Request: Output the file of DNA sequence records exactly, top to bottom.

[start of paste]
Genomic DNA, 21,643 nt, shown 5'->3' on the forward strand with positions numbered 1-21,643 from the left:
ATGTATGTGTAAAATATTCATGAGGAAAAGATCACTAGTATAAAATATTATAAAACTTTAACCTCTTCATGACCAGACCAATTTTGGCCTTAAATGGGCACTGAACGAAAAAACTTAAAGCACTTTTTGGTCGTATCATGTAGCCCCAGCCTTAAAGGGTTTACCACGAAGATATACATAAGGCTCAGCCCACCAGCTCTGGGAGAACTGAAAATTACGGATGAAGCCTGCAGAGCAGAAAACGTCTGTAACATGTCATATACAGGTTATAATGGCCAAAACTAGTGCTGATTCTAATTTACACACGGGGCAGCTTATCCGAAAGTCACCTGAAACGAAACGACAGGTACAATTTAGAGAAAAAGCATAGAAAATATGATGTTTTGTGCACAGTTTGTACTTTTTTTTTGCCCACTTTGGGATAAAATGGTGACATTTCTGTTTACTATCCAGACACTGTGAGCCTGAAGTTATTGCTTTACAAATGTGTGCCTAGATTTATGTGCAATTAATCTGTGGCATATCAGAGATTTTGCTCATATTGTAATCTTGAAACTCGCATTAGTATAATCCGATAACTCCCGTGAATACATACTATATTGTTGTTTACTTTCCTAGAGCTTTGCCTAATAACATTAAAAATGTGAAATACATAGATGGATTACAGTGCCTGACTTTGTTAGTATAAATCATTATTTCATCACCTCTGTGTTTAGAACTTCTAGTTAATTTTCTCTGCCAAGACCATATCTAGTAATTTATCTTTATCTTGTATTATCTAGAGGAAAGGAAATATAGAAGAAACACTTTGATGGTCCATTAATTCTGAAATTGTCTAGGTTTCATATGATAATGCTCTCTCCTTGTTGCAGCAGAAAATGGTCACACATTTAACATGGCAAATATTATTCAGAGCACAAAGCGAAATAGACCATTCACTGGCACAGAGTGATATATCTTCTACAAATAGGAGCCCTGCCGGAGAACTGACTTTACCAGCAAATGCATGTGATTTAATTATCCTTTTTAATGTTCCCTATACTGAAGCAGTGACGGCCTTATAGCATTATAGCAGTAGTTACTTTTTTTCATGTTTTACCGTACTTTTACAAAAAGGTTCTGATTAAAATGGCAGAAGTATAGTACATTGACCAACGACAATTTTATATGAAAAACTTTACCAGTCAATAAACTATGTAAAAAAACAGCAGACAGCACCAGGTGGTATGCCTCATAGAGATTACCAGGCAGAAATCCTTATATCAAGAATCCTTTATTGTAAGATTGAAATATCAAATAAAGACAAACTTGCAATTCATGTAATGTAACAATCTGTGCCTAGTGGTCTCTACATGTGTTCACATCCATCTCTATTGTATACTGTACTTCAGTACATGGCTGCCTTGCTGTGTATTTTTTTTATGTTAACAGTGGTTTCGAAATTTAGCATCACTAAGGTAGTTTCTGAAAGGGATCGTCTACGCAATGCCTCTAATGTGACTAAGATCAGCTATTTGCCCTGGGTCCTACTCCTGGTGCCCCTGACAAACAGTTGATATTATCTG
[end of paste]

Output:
Genomic DNA, 21,643 nt, shown 5'->3' on the forward strand with positions numbered 1-21,643 from the left:
ATGTATGTGTAAAATATTCATGAGGAAAAGATCACTAGTATAAAATATTATAAAACTTTAACCTCTTCATGACCAGACCAATTTTGGCCTTAAATGGGCACTGAACGAAAAAACTTAAAGCACTTTTTGGTCGTATCATGTAGCCCCAGCCTTAAAGGGTTTACCACGAAGATATACATAAGGCTCAGCCCACCAGCTCTGGGAGAACTGAAAATTACGGATGAAGCCTGCAGAGCAGAAAACGTCTGTAACATGTCATATACAGGTTATAATGGCCAAAACTAGTGCTGATTCTAATTTACACACGGGGCAGCTTATCCGAAAGTCACCTGAAACGAAACGACAGGTACAATTTAGAGAAAAAGCATAGAAAATATGATGTTTTGTGCACAGTTTGTACTTTTTTTTTGCCCACTTTGGGATAAAATGGTGACATTTCTGTTTACTATCCAGACACTGTGAGCCTGAAGTTATTGCTTTACAAATGTGTGCCTAGATTTATGTGCAATTAATCTGTGGCATATCAGAGATTTTGCTCATATTGTAATCTTGAAACTCGCATTAGTATAATCCGATAACTCCCGTGAATACATACTATATTGTTGTTTACTTTCCTAGAGCTTTGCCTAATAACATTAAAAATGTGAAATACATAGATGGATTACAGTGCCTGACTTTGTTAGTATAAATCATTATTTCATCACCTCTGTGTTTAGAACTTCTAGTTAATTTTCTCTGCCAAGACCATATCTAGTAATTTATCTTTATCTTGTATTATCTAGAGGAAAGGAAATATAGAAGAAACACTTTGATGGTCCATTAATTCTGAAATTGTCTAGGTTTCATATGATAATGCTCTCTCCTTGTTGCAGCAGAAAATGGTCACACATTTAACATGGCAAATATTATTCAGAGCACAAAGCGAAATAGACCATTCACTGGCACAGAGTGATATATCTTCTACAAATAGGAGCCCTGCCGGAGAACTGACTTTACCAGCAAATGCATGTGATTTAATTATCCTTTTTAATGTTCCCTATACTGAAGCAGTGACGGCCTTATAGCATTATAGCAGTAGTTACTTTTTTTCATGTTTTACCGTACTTTTACAAAAAGGTTCTGATTAAAATGGCAGAAGTATAGTACATTGACCAACGACAATTTTATATGAAAAACTTTACCAGTCAATAAACTATGTAAAAAAACAGCAGACAGCACCAGGTGGTATGCCTCATAGAGATTACCAGGCAGAAATCCTTATATCAAGAATCCTTTATTGTAAGATTGAAATATCAAATAAAGACAAACTTGCAATTCATGTAATGTAACAATCTGTGCCTAGTGGTCTCTACATGTGTTCACATCCATCTCTATTGTATACTGTACTTCAGTACATGGCTGCCTTGCTGTGTATTTTTTTTATGTTAACAGTGGTTTCGAAATTTAGCATCACTAAGGTAGTTTCTGAAAGGGATCGTCTACGCAATGCCTCTAATGTGACTAAGATCAGCTATTTGCCCTGGGTCCTACTCCTGGTGCCCCTGACAAACAGTTGATATTATCTG